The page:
Key messages

• Indications for draining pleural effusions include an effusion suspected of being infected, a hemorrhagic effusion, and an effusion which is causing ventilatory compromise.

• Thoracentesis should not be attempted unless fluid can be clearly localized by chest radiography, ultrasound, or CT scan.

• It is important to determine whether an effusion is recurrent or of new onset, or if there is a history of trauma. Traumatic effusions should be assumed to be hemothoraces, and should be treated with tube thoracostomy.

• The treatment of effusion varies depending upon thoracentesis: thick and purulent empyema requires tube thoracostomy; thinner parapneumonic effusions with low protein content, high pH, and high glucose content can sometimes be treated with antibiotics alone; multiloculated pleural effusions require surgical drainage and decortication.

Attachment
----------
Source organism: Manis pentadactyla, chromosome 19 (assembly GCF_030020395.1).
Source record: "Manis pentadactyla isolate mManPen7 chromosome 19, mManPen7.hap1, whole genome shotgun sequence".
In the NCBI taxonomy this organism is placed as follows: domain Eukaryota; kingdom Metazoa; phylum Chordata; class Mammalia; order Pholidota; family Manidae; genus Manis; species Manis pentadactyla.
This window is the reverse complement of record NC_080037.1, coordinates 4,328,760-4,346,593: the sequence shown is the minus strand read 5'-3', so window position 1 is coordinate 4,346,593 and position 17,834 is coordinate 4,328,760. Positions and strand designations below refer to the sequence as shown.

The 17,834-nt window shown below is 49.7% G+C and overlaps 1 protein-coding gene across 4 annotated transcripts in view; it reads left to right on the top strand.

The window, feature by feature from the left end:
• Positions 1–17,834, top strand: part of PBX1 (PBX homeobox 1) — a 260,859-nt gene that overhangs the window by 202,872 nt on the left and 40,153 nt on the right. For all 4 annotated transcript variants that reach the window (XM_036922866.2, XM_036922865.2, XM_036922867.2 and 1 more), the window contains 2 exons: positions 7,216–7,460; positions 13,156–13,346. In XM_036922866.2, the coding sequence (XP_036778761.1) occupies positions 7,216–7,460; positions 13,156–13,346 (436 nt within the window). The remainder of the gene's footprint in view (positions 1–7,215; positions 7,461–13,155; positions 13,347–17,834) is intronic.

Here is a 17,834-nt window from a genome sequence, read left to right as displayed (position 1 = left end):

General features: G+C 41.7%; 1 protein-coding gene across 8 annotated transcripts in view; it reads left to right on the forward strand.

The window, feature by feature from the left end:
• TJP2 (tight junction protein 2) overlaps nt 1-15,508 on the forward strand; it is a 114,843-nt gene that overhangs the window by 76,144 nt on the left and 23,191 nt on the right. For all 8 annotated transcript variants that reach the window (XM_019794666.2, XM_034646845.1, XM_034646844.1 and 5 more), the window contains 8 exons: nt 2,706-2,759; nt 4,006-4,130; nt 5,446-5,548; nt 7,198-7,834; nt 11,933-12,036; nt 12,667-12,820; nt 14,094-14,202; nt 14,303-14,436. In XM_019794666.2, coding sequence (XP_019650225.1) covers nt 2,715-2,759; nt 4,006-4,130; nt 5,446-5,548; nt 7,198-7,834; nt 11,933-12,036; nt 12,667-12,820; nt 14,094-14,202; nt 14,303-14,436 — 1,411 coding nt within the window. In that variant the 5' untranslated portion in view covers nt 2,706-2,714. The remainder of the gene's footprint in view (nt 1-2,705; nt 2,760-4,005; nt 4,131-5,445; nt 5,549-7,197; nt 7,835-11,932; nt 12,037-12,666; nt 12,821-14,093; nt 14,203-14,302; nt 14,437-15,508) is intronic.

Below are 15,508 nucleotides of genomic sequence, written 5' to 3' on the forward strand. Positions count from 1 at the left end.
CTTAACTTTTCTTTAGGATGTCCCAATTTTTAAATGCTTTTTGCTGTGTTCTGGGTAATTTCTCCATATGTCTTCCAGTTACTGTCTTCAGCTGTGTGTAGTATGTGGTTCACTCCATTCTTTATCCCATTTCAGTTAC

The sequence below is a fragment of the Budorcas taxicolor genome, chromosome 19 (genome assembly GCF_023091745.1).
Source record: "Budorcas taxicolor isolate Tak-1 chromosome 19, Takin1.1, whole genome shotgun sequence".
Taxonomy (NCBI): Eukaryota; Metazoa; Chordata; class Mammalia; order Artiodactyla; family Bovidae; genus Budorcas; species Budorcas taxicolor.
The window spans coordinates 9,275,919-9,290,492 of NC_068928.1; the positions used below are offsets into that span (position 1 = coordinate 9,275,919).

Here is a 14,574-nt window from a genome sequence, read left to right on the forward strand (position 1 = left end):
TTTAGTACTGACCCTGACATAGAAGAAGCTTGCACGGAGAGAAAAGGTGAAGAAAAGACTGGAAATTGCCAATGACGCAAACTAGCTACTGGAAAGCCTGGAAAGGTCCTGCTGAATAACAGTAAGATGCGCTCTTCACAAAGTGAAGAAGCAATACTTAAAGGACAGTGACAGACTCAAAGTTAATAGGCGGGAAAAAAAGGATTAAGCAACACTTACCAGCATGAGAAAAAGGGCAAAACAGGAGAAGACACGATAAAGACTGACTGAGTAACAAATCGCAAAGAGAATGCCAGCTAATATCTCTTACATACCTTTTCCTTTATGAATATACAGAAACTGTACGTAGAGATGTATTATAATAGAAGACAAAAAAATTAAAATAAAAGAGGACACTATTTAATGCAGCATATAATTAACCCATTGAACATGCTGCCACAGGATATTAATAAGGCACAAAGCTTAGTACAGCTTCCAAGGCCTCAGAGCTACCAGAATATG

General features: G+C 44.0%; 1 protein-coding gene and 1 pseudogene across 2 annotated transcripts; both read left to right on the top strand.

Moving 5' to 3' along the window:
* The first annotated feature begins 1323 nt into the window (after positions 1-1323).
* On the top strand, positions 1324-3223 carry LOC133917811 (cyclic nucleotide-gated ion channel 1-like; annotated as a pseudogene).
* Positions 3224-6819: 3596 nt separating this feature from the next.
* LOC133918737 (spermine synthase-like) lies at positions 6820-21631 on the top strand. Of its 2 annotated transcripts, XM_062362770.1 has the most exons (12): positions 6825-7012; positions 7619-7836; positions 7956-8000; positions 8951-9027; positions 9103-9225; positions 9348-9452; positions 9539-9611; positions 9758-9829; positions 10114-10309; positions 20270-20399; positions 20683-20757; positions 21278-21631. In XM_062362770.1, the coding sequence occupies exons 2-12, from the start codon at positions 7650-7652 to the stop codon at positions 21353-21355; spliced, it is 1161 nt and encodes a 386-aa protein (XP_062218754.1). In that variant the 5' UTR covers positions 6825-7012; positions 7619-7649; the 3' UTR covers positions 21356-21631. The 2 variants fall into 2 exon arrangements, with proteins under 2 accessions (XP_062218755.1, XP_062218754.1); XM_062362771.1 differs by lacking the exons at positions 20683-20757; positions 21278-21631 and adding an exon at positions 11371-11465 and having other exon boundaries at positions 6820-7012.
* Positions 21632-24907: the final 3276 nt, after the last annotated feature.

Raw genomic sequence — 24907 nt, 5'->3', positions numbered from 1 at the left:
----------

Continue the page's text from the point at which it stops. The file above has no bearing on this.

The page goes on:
• Symptomatic recurrent pleural effusions may require pleurodesis via chest tube, video-assisted thoracoscopic surgery, or open thoracotomy.

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